What has driven periods of higher inflation in the past?

When contemplating whether we are entering a new era of higher inflation, it makes sense to first reflect upon the lessons from history. While there are several insights that apply to the current debate, a unifying theme is that sustained high inflation is not simply ‘always and everywhere a monetary phenomenon’ – labour and product market institutions determine the extent to which price pressures translate into actual inflation, and where inflation settles in the medium term is ultimately the decision of policymakers.
Simon MacAdam Senior Global Economist
Continue reading

More from

CE Spotlight

The rebirth of inflation?

The debate over inflation has become polarised between those who expect a return to the 1970s and those who believe inflation is still dead. The reality is more nuanced and inflation outcomes are likely to vary between countries. A new era of higher inflation is most likely to emerge in the US and perhaps the UK. But we think inflation will remain extremely low in the euro-zone, Japan and China. In those countries where we anticipate a sustained rise in inflation, the most likely outcome is that it increases to moderately higher rates of 3-4%. But risks are generally skewed to the upside and there is a real possibility that inflation increases to a much higher rate that would, in time, necessitate a more substantial tightening of policy.

30 September 2021

CE Spotlight

What would an era of higher inflation mean for currencies?

We think that a return to a regime of higher and less stable inflation in many major economies would result in a rise in exchange rate volatility and, over time, the depreciation of the currencies of those countries which experience higher inflation.

30 September 2021

CE Spotlight

What would an era of higher inflation mean for markets?

We expect underlying inflation in the US to be significantly higher over the next decade on average than it has been over the last one. Nonetheless, we don’t think that it will climb sharply from here, or that it will coincide with much weaker economic growth or tighter monetary policy. So, in our view, markets will not falter in the way that they did during some periods of high inflation in the past.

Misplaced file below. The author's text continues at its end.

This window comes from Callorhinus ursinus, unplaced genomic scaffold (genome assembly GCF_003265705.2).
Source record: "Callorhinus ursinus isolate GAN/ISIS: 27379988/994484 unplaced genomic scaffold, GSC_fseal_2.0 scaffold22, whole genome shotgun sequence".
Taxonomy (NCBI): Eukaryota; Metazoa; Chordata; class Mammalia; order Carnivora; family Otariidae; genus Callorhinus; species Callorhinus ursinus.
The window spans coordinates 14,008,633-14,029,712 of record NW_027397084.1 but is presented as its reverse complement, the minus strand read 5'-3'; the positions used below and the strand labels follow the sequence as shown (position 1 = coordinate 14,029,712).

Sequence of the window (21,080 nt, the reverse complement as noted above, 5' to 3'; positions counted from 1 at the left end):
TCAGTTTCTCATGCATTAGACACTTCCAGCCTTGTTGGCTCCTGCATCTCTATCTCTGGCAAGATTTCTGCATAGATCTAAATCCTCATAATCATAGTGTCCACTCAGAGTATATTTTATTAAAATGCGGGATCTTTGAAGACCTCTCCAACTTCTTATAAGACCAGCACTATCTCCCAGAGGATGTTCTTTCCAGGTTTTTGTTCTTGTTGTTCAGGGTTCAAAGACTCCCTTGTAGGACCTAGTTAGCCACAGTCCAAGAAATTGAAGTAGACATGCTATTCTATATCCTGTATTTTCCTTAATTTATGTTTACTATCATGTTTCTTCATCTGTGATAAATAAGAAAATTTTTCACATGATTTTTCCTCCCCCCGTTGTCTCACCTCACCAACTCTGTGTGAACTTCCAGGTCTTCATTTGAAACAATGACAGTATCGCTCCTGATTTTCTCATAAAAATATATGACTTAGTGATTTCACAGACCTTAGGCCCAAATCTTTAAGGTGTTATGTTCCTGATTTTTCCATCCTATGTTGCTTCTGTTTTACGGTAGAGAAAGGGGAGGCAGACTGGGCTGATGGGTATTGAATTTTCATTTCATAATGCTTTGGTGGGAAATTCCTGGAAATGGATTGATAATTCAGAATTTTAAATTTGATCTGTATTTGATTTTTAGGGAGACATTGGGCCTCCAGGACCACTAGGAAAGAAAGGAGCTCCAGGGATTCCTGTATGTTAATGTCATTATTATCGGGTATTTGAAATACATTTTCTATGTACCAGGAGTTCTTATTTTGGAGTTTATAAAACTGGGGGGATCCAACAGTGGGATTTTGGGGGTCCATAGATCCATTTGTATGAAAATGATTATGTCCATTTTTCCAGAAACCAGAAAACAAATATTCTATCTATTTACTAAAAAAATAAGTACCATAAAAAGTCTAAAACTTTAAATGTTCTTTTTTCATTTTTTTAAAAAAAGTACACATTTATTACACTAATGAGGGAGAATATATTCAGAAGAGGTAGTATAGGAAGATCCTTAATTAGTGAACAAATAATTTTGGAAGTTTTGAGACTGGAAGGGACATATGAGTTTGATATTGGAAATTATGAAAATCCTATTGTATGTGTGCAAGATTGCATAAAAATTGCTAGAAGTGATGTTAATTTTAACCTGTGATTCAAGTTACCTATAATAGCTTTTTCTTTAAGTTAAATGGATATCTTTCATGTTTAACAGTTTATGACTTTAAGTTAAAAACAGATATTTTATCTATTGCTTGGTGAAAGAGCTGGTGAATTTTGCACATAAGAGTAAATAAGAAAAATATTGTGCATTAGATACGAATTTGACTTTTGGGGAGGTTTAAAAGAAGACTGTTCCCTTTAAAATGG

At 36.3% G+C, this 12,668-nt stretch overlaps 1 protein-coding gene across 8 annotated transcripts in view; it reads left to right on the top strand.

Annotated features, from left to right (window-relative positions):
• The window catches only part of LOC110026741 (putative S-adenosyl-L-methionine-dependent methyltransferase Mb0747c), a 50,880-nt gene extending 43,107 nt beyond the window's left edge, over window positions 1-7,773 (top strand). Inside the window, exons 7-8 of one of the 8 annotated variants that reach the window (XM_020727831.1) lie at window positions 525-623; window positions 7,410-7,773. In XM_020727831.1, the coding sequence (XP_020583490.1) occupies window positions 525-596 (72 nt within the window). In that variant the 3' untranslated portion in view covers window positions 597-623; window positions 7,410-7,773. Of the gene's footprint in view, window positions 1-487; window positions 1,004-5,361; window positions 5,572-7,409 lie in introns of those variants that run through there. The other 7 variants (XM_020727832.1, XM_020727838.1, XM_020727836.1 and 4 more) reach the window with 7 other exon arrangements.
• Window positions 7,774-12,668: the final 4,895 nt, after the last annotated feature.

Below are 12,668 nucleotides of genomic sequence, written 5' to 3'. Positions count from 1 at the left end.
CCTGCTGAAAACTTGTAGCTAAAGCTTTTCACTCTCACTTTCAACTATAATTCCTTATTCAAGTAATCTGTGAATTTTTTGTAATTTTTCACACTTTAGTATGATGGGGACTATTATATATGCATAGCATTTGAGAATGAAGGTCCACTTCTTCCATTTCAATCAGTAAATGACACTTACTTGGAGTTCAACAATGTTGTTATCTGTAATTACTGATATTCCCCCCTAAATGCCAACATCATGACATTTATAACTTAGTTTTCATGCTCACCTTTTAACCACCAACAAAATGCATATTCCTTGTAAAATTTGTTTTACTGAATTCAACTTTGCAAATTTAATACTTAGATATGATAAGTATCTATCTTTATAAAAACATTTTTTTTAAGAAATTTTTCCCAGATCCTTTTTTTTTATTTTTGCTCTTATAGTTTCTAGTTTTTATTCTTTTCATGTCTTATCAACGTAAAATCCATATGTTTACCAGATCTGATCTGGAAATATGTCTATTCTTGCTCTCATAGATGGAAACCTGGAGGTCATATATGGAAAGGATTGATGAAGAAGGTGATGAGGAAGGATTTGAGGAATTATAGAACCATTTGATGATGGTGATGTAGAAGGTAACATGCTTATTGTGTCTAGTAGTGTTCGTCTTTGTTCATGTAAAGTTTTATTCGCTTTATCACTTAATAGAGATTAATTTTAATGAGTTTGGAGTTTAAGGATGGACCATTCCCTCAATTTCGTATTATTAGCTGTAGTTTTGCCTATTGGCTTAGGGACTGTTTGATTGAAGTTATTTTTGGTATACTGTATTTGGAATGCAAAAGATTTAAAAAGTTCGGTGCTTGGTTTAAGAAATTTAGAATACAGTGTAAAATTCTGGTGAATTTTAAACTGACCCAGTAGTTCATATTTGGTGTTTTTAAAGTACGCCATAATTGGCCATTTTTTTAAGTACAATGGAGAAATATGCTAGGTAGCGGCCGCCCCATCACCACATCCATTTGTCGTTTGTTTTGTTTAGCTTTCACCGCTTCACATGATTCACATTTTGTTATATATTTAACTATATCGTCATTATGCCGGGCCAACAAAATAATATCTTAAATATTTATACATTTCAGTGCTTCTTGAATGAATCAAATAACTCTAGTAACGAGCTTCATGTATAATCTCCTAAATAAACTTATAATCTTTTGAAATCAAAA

29 September 2021

More from Simon MacAdam

Global Economics Update

What an Evergrande collapse would mean for the world

We think that the ‘China’s Lehman moment’ narrative is wide of the mark. On its own, a managed default or even messy collapse of Evergrande would have little global impact beyond some market turbulence. Even if it were the first of many property developers to go bust in China, we suspect it would take a policy misstep for this to cause a sharp slowdown in its economy. In a hard-landing scenario, several emerging markets are vulnerable. But in general, the global impact of swings in Chinese demand is often overstated.

16 September 2021

Global Economics Update

Sky-high shipping costs pose upside risk to inflation

Our inflation forecasts already incorporate some passthrough of pipeline pressures including higher shipping costs to consumer prices. But given that maritime shipping costs have never surged anywhere near as much as they have done during the past year, the full extent of the passthrough is difficult to predict. Our sense is that inflation risks staying higher for longer than we and others anticipate in the coming year.

14 September 2021

Global Trade Monitor

Plateau in world trade and supply bottlenecks to persist

The latest data show that world trade has flattened off at a high level. While timely indicators suggest that trade is unlikely to reaccelerate, it doesn’t look set to weaken much either. Consequently, bottlenecks at ports, and associated delivery delays and sky-high shipping costs, should endure into 2022.

25 August 2021
↑ Back to top